Tagged: Sturgill Simpson

December 2021 Grapevine

Here we are at the end of another year. I had great expectations for 2021. Some expectations were met, some weren’t. It was definitely a strange and chaotic time. There is one thing I have found to be true. As you get older, every year gets shorter. I don’t know how to account for this in any type of scientific manner. There’s no actual physical proof that this is happening. But it feels true. The question then becomes what to do about it. The answer? Pack as much life in to every moment as you can. Live, dream, create. Take a drive down the road less traveled. Keep the people and things you care about close and boot everything else out the back door. With that in mind, let’s explore some more new music. With music you can always find a stylistic ‘road’ you haven’t traveled on before. You can create something new that you haven’t experimented with before. You can do whatever you want with no boundaries other than the ones you set. So in that spirit of discovery, let’s listen to this month’s tunes.

First Up: The Bug – ‘Demon’

I thought we could venture in to some electronic music this month. Evaluating how this type of music is constructed is very different than describing the pieces of an acoustic song. Rhythmic pieces take priority in this song. The rhythm is created using numerous small sound bites that are placed together in a repeating fashion. It’s interesting to try to concentrate and pull apart all the small pieces. You’ll hear sounds that are consistent pulses and at first don’t seem to have any rhythm at all. But if you pay attention you’ll find that even the background pulses will fall on the same beats per minute in a consistent fashion. There are drum machine (could be samples instead of a drum machine) lines that also keep the same BPM. They are set up to fall on a different beat within the measure. The same is done with keyboard lines. In the song all these pieces are used to create the non stop pulse feeling. Even the vocal lines are constructed with this in mind. The emphasis is on rhythm rather than melody. In the studio this could be constructed using repeating electronic devices, samplers or cut and paste within the recording software. It really does lend itself to a different kind of listening experience.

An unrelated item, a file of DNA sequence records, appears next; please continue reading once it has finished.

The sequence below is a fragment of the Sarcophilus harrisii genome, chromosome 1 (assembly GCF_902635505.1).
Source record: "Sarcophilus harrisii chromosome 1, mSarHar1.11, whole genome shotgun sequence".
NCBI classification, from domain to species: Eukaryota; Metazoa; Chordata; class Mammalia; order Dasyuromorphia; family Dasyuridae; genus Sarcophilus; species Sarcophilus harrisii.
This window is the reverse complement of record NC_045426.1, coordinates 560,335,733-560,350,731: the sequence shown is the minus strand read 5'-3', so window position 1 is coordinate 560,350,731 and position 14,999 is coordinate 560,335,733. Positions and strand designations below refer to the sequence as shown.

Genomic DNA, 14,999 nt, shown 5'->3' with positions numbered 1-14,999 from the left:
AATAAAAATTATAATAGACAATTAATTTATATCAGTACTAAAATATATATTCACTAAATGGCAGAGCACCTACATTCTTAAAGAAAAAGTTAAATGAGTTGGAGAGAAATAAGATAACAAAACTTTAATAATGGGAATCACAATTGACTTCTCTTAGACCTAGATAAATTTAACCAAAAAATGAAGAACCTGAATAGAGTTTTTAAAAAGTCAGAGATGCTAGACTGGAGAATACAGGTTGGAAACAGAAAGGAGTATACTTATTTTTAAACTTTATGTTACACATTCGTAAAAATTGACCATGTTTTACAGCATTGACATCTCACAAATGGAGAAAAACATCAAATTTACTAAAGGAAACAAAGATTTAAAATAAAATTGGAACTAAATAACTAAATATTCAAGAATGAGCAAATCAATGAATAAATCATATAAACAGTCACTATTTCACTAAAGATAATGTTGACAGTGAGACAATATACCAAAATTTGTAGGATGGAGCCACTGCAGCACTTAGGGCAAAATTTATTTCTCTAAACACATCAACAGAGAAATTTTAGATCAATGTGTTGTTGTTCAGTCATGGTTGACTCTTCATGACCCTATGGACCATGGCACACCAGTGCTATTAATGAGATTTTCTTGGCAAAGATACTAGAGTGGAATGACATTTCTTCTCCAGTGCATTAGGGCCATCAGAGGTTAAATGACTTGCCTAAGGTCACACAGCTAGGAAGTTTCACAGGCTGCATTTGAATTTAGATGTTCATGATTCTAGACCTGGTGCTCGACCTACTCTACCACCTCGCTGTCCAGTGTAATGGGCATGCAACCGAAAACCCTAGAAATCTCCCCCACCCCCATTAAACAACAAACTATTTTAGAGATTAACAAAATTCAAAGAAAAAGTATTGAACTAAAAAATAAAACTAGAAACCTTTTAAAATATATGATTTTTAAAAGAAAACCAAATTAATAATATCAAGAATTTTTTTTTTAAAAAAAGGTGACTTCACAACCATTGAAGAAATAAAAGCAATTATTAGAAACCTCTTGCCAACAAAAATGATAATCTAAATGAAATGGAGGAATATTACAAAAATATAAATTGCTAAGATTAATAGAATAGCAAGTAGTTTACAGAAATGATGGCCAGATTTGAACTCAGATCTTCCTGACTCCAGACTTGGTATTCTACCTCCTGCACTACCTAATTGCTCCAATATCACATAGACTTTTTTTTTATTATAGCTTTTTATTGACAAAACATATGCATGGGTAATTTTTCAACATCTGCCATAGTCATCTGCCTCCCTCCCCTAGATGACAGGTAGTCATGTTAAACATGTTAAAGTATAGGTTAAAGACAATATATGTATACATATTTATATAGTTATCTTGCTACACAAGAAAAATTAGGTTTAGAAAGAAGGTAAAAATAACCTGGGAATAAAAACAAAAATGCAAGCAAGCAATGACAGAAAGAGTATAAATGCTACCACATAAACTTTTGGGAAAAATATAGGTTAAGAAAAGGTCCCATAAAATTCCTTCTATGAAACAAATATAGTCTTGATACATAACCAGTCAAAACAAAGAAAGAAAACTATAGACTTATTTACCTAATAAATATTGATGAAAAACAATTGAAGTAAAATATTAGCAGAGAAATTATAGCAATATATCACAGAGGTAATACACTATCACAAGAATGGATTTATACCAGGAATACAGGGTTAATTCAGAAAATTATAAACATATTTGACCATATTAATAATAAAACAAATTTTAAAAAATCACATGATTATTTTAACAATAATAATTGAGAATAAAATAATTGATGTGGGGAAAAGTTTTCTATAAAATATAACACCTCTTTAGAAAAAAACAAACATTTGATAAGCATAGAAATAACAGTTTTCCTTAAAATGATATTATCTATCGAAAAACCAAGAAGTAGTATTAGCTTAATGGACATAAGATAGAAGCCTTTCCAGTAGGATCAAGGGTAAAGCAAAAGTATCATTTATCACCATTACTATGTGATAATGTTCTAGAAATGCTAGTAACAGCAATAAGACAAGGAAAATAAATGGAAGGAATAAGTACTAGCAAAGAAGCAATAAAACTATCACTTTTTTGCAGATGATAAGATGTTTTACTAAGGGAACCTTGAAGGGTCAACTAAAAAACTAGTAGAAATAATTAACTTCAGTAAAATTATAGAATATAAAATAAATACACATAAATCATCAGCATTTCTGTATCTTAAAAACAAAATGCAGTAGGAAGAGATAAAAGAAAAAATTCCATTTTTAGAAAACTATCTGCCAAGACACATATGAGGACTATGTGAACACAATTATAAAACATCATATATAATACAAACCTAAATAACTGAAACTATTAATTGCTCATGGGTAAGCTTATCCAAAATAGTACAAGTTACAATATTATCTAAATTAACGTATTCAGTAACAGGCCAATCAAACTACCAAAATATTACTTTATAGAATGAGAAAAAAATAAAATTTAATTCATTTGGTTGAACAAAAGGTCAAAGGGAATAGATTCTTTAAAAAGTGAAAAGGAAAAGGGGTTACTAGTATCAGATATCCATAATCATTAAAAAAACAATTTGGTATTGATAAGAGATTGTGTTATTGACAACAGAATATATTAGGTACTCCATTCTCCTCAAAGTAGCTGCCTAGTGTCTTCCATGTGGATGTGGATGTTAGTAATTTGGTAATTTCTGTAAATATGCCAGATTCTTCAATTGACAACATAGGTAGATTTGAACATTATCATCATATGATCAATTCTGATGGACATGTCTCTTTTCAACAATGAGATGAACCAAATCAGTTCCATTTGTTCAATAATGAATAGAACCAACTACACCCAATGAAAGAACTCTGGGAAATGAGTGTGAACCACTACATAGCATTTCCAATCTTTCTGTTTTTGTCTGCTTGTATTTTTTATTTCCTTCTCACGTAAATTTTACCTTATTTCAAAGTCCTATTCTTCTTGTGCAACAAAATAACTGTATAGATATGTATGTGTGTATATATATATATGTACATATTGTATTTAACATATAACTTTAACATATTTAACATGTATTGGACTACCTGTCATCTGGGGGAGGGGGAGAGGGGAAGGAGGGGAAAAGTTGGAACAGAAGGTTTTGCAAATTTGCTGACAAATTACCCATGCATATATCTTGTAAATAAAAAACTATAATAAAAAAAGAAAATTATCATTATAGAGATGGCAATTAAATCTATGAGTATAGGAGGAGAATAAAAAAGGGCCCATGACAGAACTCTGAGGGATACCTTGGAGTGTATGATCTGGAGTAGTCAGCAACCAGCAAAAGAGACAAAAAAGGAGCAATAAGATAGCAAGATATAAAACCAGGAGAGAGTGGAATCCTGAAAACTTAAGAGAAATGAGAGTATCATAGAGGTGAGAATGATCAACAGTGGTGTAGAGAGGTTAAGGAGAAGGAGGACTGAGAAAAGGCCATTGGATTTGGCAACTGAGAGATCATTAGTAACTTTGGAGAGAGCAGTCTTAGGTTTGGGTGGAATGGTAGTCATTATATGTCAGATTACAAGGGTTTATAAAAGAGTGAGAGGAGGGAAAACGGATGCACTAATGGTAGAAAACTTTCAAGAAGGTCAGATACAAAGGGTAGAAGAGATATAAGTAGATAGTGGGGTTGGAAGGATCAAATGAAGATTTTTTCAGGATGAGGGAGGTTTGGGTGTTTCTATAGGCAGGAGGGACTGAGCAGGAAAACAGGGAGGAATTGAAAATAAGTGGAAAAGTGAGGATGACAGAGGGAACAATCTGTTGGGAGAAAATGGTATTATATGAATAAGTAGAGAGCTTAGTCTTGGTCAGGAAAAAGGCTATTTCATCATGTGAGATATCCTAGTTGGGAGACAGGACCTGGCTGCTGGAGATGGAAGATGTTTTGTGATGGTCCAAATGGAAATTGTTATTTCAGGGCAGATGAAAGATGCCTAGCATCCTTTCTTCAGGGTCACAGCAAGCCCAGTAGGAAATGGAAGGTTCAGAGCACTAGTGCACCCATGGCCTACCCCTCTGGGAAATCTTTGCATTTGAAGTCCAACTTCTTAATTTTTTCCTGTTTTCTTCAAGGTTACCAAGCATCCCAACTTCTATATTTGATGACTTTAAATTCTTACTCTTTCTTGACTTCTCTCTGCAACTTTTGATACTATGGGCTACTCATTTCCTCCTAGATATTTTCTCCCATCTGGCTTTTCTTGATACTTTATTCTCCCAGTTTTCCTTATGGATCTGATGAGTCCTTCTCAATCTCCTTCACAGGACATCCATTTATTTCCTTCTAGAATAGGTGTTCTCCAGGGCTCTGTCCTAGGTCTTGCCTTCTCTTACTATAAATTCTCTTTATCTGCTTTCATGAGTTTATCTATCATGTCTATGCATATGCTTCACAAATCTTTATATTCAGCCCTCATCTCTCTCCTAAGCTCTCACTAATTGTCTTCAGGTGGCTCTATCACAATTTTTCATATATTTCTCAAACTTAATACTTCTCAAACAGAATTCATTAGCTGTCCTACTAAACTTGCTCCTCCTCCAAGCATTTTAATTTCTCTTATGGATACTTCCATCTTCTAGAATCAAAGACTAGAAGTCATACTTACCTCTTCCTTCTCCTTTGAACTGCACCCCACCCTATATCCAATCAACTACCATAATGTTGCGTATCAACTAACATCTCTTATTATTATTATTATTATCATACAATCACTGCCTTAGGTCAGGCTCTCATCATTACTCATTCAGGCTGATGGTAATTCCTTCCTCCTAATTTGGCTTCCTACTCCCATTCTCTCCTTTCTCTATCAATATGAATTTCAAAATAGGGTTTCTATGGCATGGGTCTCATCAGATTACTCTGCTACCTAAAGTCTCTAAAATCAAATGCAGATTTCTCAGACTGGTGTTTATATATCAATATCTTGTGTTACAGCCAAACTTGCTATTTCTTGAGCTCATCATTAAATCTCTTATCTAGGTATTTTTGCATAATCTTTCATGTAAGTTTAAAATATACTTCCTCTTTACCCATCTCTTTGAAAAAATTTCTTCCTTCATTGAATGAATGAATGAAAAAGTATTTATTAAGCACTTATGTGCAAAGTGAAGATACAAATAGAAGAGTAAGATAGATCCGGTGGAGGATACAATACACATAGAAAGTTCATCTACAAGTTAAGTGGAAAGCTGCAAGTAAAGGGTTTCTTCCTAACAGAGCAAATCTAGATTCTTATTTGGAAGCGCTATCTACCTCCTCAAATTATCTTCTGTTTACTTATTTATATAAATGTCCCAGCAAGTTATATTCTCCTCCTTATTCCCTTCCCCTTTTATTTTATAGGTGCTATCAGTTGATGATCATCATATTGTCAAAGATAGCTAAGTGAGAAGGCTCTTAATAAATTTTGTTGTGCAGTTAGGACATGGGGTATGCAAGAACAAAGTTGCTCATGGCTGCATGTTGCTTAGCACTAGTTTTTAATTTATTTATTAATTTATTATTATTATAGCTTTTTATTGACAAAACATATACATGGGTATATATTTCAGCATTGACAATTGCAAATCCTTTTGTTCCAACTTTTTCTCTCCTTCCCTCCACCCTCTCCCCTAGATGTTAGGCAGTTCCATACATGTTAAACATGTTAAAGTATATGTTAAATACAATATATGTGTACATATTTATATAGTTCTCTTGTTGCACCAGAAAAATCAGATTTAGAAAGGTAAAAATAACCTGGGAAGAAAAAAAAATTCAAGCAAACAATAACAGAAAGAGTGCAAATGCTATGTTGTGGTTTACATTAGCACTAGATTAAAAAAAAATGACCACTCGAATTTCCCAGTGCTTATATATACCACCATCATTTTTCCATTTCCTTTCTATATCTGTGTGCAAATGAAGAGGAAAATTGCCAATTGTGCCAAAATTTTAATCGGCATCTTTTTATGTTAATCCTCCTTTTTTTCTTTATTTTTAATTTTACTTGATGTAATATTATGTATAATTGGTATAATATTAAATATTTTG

Next Up: W. H. Lung – ‘Pearl In The Palm’

For our second example of electronic dance music we have ‘Pearl In The Palm’ by W. H. Lung. Although it is built with the same type of rhythm first logic as the first tune, it falls much closer to a conventional song structure. The drum machine follows a pattern much closer to what you would experience using acoustic drums. You can recognize the snare, kick and other drum parts. The keyboards and samples accent the pulse and change throughout the song to keep the background interesting. They even feel more like a traditional bass and melody line. The vocals stay rhythmic, but there is a distinct melody line and the song is constructed to have verses and choruses. There are numerous places where small pieces of sampled sounds are put in to add a little spice and variety to the song. Music has always had the capability to move people physically. That may have been one of it’s primary functions in it’s beginning and creation. I still enjoy songs that make you want to move and dance. The great thing about music is that it can move you both intellectually and physically. This song absolutely led to me dancing around the house. It’s a wonderful release and a whole lot of fun.